I applied for my license to carry a concealed firearm a few days after the law went into effect in my home state of Ohio. That was in April of 2004, nine years ago.
(Not my picture or license, although I must admit that I think Samples is a fine name.)
My fingerprints were taken at my local Sheriff’s office, and a background check was conducted by the Ohio Bureau of Criminal Identification and Investigation (BCI). They gave the OK in a mere two business days, and I was downtown the next morning to pick up my laminated ID card. Less than a week and I was able to legally defend myself against threats to my life, hooray!
Many of my students were without transportation, and several times a year I would drive them to the Sheriff’s office so they could apply for their own CCW license while I waited outside. In most cases they would receive a phone call within one or two business days to inform them that their ID cards were ready and waiting, so I would go around to pick them up and repeat the trip. All routine, nothing to see here, move along.
But then it came time for me to renew my own license.
I dutifully applied, all forms in order, everything ready to go. And then I waited, and waited, and waited.
The Sheriff’s office said they weren’t holding up progress, it was the BCI. For some reason they wouldn’t approve my renewal, but they also weren’t issuing a denial. They were just sitting on my application, without explanation, while they did …. something!
While all this time was going on by, it was business as usual so far as the charity course was concerned. I was still using my car to drive students to the Sheriff’s office, only to have to go around to get them a few days later so they could pick up their own shiny new CCW license. I couldn’t help but wonder why they were getting fast approval, while I languished in the doldrums. After all, my name and signature were all over the documents they needed to prove that they completed the mandated training course, as well as competency with a firearm. If there was some sort of question as to my fitness to carry concealed firearms, why would the BCI take my word that my students were ready to do the same?
It was certainly puzzling.
The law states that the Sheriff has to issue a license within 45 days, or provide a reason for denying the application. As the Sheriff’s office was claiming innocence, I decided to send a letter to the BCI. In my missive I requested that they clearly state a reason why my application was not granted. They were to provide the reason on official BCI stationary, and it was to be signed by someone who was responsible for the decision to withhold my license.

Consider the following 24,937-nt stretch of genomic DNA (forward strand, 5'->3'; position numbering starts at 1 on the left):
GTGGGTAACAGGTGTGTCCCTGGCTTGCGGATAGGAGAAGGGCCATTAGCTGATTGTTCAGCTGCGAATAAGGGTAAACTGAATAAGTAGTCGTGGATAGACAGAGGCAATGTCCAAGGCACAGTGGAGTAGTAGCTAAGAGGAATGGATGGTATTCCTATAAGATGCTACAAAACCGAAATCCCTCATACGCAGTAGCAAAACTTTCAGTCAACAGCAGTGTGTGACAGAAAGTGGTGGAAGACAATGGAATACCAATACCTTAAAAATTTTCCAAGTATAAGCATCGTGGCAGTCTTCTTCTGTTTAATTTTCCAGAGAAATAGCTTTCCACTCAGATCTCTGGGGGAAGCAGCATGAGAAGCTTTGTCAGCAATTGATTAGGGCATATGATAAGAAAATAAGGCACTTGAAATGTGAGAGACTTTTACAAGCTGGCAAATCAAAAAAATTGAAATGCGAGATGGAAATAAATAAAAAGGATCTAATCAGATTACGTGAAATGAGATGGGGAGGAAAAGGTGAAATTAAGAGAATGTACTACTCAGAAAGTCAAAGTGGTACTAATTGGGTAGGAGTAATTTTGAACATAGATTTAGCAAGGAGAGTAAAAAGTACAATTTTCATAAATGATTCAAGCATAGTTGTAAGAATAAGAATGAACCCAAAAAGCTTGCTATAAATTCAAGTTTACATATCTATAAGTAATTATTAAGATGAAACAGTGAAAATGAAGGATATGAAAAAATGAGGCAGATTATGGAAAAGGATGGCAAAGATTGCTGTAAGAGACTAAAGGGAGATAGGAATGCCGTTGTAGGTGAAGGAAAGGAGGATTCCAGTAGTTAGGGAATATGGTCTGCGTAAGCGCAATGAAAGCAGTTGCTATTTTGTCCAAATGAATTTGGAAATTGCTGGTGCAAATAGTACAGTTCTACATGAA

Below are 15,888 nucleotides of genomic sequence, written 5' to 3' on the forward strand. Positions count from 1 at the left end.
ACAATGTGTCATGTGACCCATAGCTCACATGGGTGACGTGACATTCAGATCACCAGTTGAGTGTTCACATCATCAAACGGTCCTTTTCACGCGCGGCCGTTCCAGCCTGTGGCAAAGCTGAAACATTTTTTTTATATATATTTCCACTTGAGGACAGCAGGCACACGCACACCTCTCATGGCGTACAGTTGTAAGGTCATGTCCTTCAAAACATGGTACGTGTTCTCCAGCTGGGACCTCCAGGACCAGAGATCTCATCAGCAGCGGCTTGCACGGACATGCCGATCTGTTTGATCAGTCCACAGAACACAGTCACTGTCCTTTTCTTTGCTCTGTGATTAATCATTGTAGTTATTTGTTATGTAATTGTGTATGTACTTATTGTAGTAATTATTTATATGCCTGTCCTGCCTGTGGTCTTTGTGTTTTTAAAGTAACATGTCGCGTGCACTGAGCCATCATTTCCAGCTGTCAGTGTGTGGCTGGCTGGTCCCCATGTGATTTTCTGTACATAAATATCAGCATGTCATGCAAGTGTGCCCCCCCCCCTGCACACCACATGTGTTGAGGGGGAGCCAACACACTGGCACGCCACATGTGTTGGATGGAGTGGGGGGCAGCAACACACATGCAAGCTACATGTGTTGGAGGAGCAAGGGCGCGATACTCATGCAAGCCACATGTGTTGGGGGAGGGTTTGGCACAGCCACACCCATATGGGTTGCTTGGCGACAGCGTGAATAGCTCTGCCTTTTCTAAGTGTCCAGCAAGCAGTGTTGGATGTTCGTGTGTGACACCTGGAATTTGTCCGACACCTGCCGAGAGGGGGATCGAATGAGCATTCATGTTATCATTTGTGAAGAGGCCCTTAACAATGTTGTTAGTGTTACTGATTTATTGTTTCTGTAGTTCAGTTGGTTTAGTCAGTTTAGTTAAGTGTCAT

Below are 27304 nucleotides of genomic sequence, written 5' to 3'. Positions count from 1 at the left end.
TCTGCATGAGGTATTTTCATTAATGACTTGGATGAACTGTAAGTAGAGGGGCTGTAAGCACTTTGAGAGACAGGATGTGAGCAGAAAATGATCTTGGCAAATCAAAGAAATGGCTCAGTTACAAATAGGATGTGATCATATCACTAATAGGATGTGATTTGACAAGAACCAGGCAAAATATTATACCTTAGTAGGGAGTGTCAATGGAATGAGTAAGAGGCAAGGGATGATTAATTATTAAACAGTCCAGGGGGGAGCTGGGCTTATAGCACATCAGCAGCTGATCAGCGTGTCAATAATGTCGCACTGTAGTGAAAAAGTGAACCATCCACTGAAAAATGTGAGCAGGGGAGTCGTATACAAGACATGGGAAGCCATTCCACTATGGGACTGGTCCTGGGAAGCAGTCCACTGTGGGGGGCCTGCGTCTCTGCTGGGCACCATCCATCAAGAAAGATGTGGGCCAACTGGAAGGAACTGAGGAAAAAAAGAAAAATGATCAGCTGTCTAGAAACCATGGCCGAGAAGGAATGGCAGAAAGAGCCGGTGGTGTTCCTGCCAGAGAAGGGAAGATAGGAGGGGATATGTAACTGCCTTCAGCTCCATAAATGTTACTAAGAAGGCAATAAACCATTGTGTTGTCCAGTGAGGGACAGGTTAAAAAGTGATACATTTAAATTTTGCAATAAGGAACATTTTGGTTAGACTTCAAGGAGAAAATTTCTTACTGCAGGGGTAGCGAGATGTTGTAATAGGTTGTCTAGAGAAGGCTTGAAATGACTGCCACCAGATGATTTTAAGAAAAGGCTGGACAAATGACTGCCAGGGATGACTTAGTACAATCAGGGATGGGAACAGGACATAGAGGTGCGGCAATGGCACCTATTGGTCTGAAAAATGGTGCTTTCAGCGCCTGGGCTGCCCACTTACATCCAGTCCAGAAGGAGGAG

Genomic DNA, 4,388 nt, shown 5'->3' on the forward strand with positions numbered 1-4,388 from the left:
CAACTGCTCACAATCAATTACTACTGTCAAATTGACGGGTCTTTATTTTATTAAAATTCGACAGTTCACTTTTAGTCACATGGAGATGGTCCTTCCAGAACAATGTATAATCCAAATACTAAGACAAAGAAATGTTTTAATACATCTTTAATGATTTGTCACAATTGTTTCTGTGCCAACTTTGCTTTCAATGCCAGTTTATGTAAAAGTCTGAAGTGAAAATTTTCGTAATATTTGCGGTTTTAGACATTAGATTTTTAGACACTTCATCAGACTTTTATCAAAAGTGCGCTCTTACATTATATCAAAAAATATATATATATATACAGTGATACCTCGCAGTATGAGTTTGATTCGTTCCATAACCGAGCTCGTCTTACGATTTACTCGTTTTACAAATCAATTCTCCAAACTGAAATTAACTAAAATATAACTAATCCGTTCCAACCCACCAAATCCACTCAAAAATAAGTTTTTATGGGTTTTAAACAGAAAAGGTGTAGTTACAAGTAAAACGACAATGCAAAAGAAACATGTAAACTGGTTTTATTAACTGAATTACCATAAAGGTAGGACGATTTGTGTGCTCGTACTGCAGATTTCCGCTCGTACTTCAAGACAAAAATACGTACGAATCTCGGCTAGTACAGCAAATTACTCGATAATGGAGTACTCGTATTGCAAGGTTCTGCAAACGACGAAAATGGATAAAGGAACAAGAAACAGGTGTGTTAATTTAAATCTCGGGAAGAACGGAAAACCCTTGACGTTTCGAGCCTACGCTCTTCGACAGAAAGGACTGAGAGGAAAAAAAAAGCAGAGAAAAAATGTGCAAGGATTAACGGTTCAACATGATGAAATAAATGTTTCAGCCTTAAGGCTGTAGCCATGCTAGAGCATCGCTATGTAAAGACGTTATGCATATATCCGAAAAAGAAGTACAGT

Three days after I mailed my letter, I received a call from the Sheriff’s office. The BCI had finally (FINALLY!) gotten around to approving my application. It was waiting for me to come around and pick it up, any time I felt like getting in the car and making the effort. Which, of course, I did with all possible speed.
On the drive downtown, I considered the timing. Three days would be about the time needed for my letter to be delivered to the BCI headquarters in London, Ohio. I suppose it only took an hour or less for someone to decide that they either needed to give me what I want, or gird themselves for a legal fight. It is pretty obvious that they wouldn’t want to have to explain to the judge why they denied a CCW license to a fully accredited firearms instructor with no criminal record.
This sad tale of a bureaucracy remaining silent and unresponsive does beg the question: What happened to make the BCI sit on my application for so long?
Applying Occam’s Razor would lead us to surmise that someone working at the BCI simply put my application aside for some reason, and then forgot all about it. When my letter arrived it caused a light bulb to go off, my application was retrieved from whatever disused corner of their desk where it had come to rest nigh two months previously, and approval was forthcoming.
A much less plausible explanation is that someone decided to run a Google search of my name, and was flummoxed by the high number of return hits.
I find it very hard to credit the idea that a professional working in law enforcement would spend much time studying what comes up on Google, as opposed to simply checking the official police records. Still, stranger things have happened, and a lack of professionalism is something that crops up from time to time in every human activity. The chances of this happening are remote, but it is certainly possible.
How to test this? Simple, really. Last week I applied to renew my CCW license yet again. If the BCI drags its collective feet this time around, then we have a pattern.
If the latter reason for the holdup is true, then someone from the BCI could, at this very moment, be combing through this blog in an attempt to find secret messages to terrorist organizations! They would be checking out all the pictures of babies and dogs I seem to be so fond of, wondering if it is a sign of a mind ready to snap! I mean, no kittens? Obviously the hallmark of a mind with a seriously skewed set of priorities!
If you are out there, unknown and faceless BCI background investigator, then please allow me to give you the assurance needed to prove that I am well adjusted, and ready to receive word that my new license is ready!
Kind of a weird looking kitten, that. Must be a new breed I never heard of before. But whatever gets the job done.